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The six Ps.

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Aug. 31st, 2016 | 03:14 pm

The six Ps: Piss Poor Planning Prevents Proper Performance.

Better put: Plan to succeed, and your plan will succeed.

One of the things we're taught (and it's true!) is that everything in a helicopter is a tradeoff.  We use lightweight materials because heavier ones cost more to lift, hover, suspend, and move.  We use the smallest engine that will work for the same reason.  We take the minimum necessary fuel+reserve to do the mission for the same reason.

In fact when planning a flight, having reviewed all the external paramters like weather, forecast, TFRs, NOTAMs, charts, etc., it's crucial to calculate several things.  We do a planned flight to figure out fuel burn and then figure fuel loading and weight.  We then do a load calculation to figure out how we fare compared to maximum take-off weight (MTOW).  Then we do a center of gravity (CG) calculation to ensure that at the start of the flight (full fuel) and end of the flight (only reserve left) we are still within the manufacturer guidelines for proper CG.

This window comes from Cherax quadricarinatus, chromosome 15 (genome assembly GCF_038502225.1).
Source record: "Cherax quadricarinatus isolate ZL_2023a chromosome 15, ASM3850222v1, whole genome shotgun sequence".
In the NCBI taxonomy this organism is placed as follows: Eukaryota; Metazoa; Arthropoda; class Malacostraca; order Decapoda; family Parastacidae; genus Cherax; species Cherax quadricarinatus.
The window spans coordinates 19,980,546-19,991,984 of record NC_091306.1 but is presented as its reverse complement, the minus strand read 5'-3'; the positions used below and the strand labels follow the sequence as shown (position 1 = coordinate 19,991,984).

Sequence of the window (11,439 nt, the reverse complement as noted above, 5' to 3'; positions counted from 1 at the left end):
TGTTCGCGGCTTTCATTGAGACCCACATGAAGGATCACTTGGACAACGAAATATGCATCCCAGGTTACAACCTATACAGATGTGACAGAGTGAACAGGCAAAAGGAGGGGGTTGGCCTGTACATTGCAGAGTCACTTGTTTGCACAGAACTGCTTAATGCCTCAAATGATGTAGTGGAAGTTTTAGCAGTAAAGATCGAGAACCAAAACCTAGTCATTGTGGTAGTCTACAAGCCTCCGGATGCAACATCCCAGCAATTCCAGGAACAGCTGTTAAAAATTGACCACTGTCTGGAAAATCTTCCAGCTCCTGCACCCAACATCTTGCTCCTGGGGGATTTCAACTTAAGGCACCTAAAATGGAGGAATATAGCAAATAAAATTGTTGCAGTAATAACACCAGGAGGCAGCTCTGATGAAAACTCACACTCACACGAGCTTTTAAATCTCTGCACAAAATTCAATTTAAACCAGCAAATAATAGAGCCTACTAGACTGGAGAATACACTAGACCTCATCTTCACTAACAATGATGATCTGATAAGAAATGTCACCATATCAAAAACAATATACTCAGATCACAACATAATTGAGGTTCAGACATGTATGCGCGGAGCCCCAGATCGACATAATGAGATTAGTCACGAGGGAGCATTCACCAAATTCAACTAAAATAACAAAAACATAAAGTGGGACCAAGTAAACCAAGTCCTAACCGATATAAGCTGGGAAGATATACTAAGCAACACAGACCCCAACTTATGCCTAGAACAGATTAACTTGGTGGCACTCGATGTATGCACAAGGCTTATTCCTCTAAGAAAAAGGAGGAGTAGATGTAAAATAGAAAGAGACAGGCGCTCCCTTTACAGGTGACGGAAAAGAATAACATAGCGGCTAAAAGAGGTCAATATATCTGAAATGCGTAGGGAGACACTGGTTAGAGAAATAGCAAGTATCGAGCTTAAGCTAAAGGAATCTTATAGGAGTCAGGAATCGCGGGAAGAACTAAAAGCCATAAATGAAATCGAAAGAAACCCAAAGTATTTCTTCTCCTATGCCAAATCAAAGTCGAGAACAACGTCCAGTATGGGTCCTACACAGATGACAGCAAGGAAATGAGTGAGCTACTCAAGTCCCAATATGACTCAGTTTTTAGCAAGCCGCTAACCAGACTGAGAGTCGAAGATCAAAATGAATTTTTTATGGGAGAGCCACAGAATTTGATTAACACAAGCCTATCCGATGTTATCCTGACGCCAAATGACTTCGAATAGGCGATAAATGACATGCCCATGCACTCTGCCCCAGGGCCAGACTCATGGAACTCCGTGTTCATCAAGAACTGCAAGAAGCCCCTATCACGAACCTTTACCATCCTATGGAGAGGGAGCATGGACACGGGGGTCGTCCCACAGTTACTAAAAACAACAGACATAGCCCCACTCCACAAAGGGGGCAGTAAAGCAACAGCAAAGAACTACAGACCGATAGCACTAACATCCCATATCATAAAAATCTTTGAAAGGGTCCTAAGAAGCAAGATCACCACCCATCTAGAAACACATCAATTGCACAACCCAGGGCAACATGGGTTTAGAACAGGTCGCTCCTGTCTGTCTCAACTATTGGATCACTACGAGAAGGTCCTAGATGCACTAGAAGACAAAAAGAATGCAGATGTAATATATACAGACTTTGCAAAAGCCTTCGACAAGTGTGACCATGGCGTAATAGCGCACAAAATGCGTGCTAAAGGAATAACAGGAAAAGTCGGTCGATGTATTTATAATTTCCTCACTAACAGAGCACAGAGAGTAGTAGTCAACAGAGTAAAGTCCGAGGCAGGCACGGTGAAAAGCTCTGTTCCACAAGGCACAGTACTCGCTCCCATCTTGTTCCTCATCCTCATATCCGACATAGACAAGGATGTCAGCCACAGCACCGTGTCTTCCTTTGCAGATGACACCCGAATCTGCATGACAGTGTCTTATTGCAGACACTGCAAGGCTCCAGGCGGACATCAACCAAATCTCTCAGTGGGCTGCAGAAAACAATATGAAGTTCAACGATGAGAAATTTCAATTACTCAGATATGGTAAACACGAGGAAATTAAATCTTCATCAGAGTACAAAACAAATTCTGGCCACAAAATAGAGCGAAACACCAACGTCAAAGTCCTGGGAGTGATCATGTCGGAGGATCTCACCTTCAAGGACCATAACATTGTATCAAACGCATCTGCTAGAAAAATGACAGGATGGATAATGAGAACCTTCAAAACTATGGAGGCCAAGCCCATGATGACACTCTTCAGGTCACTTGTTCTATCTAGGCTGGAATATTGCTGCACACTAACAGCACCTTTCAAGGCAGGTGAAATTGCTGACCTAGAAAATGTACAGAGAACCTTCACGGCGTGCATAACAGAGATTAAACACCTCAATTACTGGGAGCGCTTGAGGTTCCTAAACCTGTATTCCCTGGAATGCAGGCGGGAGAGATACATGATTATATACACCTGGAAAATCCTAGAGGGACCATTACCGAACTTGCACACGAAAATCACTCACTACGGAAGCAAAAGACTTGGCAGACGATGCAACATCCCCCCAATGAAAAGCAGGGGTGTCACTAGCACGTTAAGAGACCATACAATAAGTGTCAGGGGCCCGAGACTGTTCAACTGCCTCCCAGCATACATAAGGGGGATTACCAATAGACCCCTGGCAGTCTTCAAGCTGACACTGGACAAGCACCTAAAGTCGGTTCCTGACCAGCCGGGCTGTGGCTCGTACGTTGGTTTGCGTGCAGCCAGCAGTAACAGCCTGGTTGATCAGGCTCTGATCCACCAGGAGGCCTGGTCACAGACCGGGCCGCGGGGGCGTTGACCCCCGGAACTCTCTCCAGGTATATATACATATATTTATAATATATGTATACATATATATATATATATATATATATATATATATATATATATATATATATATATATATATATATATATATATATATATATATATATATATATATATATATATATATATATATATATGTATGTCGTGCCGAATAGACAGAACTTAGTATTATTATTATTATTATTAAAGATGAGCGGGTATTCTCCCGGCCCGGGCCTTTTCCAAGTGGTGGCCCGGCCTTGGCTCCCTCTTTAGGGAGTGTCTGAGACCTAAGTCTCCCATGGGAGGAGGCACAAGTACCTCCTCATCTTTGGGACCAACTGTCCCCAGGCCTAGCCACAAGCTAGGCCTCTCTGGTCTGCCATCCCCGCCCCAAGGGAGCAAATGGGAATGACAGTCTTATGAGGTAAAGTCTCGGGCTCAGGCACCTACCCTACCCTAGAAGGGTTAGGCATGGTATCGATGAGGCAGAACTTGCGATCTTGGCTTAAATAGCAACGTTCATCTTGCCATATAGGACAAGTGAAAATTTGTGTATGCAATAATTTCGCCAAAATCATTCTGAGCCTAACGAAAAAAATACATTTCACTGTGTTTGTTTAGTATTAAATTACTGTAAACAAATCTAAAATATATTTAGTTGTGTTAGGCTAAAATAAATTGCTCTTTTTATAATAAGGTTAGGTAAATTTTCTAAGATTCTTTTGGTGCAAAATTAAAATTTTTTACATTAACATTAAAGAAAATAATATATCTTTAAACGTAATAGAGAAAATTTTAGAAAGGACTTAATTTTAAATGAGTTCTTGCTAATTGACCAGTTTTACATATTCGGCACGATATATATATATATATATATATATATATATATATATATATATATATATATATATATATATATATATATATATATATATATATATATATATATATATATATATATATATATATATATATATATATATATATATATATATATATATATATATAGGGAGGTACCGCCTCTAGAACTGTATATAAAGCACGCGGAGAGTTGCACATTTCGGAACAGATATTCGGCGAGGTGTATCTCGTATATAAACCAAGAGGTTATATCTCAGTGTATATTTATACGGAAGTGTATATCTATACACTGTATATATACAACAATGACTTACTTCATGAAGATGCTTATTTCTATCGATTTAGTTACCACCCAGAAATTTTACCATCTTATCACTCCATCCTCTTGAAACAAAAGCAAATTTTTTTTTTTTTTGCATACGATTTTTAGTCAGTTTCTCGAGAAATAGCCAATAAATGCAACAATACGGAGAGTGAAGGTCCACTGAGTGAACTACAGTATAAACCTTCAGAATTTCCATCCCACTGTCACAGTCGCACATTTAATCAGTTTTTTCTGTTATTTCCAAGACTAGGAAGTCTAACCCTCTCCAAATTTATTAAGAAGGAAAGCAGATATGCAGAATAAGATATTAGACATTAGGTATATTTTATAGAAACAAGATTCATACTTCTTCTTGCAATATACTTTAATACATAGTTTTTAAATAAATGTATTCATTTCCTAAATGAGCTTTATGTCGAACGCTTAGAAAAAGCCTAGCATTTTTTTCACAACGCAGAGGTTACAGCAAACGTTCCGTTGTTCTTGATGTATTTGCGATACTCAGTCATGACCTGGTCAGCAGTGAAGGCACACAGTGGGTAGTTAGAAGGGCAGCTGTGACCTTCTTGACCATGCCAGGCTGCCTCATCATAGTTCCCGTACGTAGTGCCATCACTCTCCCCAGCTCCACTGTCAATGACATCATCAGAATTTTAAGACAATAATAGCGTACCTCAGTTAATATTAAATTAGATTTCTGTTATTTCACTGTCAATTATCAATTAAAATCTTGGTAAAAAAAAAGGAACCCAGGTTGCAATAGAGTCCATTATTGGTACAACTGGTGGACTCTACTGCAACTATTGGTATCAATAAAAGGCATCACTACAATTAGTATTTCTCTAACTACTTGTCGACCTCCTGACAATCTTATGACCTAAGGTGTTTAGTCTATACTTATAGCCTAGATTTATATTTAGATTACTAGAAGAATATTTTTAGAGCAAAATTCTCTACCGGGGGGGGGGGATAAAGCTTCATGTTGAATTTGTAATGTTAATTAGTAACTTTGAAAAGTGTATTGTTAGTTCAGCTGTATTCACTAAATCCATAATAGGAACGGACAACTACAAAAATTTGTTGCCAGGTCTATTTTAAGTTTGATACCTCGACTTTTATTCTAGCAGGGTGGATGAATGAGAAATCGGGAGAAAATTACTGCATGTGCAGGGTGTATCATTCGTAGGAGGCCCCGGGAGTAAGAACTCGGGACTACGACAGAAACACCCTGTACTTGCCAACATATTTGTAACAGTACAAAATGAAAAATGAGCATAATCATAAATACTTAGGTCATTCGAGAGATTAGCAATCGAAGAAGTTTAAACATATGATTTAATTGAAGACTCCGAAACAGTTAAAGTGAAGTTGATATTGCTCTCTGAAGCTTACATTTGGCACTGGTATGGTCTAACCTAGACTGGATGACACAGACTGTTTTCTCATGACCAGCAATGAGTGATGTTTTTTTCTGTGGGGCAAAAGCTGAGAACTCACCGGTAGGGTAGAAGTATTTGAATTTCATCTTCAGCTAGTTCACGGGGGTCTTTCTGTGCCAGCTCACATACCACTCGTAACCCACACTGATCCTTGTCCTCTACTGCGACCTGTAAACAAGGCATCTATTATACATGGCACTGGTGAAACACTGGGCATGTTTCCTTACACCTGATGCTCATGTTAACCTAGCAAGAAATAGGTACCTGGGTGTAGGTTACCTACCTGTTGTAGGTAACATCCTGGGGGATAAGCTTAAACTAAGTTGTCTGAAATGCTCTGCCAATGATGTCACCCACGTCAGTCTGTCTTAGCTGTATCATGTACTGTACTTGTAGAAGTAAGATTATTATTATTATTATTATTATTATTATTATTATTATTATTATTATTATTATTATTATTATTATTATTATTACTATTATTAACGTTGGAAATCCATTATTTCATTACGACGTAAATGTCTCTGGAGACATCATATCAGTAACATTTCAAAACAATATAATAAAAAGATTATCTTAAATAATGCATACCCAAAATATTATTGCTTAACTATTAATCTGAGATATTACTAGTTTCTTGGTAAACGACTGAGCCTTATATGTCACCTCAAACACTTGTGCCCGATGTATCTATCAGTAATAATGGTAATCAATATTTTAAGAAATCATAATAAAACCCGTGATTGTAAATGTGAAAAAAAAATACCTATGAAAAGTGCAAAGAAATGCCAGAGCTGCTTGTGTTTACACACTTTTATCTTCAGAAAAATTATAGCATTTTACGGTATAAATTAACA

In addition to those hard rules, we also have some other rules we use.  One of them is "performance is affected by loading so minimize your loading."  Our biggest loads are passengers and fuel.  While we can't slim down the passengers, we can plan for minimum necessary fuel to complete the mission.  That means if we're planning for a 1.0hr flight, load up fuel for 1.333hr (1.0hr flight+20min helicopter day VFR reserve).

On today's flight I was flying a photographer who takes pictures of 25-27 sites throughout the Tucson valley and surrounding area.  Usually it takes 1-2 orbits to get all the shots he needs of each site, and we're off to the next.  The typical flight time has been as low as 46 and as high as 56 minutes.  For this flight the winds were 16G23 (16 knots gusting to 23 knots) so figuring we'd be working against the wind half the time I budgeted for more fuel and took on enough for 1.5hrs.  The photographer is a light person and there were only two of us, so I could have put more in but was minimizing weight as per standard operating procedure.